Offbeat Oregon - Gallon House covered bridge: Ground Zero in battle over booze
Silverton Country Historical Society - Gallon House Bridge Turns 100

How to Get There:

Comments

Popular posts from this blog

California State Route 225; the Zombie Highway of Santa Barbara and presently shortest in California

This past month I visited the Santa Barbara Area and drove the many short State Highways located there.  The shortest and the strangest is the 0.081 mile California State Route 225.


As noted above CA 225 is presently only 0.081 miles in length and is located completely on Castillo Street in Santa Barbara between Montecito Street and US 101/CA 1.  Fortunately the Caltrans Post Mile Tool illustrates that CA 225 still exists despite almost being relinquished to death.



At present moment CA 225 is the shortest State Highway in California.  By the definition of actual field mileage the following State Highways are the five shortest in California:

1.  CA 225 at 0.081 miles
2.  CA 275 at 0.14 miles
3.  CA 283 at 0.36 miles
4.  CA 77 at 0.40 miles 
5.  CA 153/CA 265 at 0.50 miles each

The origin of CA 225 was back in 1933 when Legislative Route 150 was added to the State Highway system as a loop of US 101/LRN 2 between Santa Barbara east to near Montecito according to CAhighways.org.  As orig…

California State Route 198

Over the past four years one of the most common State Highways I've driven in California has been California State Route 198.  Fortunately CA 198 has one of the best driving segments in the entire California State Highway System and some deep history dating back to the 1909 First State Highway Bond Act.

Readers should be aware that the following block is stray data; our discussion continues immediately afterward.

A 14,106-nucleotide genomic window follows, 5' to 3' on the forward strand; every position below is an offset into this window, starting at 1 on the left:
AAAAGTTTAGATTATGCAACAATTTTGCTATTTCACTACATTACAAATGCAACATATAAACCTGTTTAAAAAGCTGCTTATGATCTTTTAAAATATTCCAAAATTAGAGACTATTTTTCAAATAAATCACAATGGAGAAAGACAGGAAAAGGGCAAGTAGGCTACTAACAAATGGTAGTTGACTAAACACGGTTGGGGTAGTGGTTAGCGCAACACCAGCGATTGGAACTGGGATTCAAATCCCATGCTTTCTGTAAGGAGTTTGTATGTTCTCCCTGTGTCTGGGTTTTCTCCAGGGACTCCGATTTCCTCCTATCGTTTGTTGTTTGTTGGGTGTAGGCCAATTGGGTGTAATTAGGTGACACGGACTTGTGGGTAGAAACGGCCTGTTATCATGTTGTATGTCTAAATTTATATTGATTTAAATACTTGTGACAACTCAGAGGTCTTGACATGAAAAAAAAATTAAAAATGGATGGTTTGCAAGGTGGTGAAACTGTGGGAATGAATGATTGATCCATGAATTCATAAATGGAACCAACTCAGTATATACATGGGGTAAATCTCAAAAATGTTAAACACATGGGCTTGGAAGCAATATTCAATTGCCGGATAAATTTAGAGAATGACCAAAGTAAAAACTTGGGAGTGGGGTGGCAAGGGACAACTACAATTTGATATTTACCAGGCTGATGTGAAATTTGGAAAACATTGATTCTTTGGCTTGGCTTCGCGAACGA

CA 198 in present configuration is a 141 mile east/west State Highway from US Route 101 in San Lucas of Monterey County east to the Generals Highway or Sequoia National Park in Tulare County.


CA 198 was one of the original Signed State Highways which was announced in a 1934 Department of Public Works Guide on Page 32.  CA 198 was aligned entirely over Legislative Route 10.  Originally CA 198 was the highest number assigned to any Signed State Highway.


CA 198 has come up several times on Gribblenation mostly in regards to former alignments.  While the history of the entire route of CA 198 will be discussed here much of the photographic details on particular areas can be found o…

California State Route 60/Former US Route 60/70 through the Moreno Valley Badlands west to Riverside

This past month I drove California State Route 60 through the Moreno Valley Badlands westward towards the City of Riverside.  CA 60 through the Moreno Valley Badlands was once part of the corridors of US Route 60 and US Route 70.


The present route of CA 60 is a 70 mile (76 counting multiplex) slice of former US 60 between downtown Los Angeles east to I-10 near Beaumont.  The vast majority of CA 60 aside from a small section in the Moreno Valley Badlands is presently a freeway grade.



For me CA 60 holds some personal history as it was the route I used most frequently accessing work sites in the Inland Empire circa 2011-2013.  Despite what many others probably would say I always really enjoyed the Moreno Valley Badlands portion of CA 60.  Considering I frequently worked on US 60 through Arizona and New Mexico the route holds even more appeal.  I even have a CA 60 shield hanging up in my garage.




Part 1; History of Roadways in the Moreno Valley Badlands

CA 60 between Beaumont and Riverside…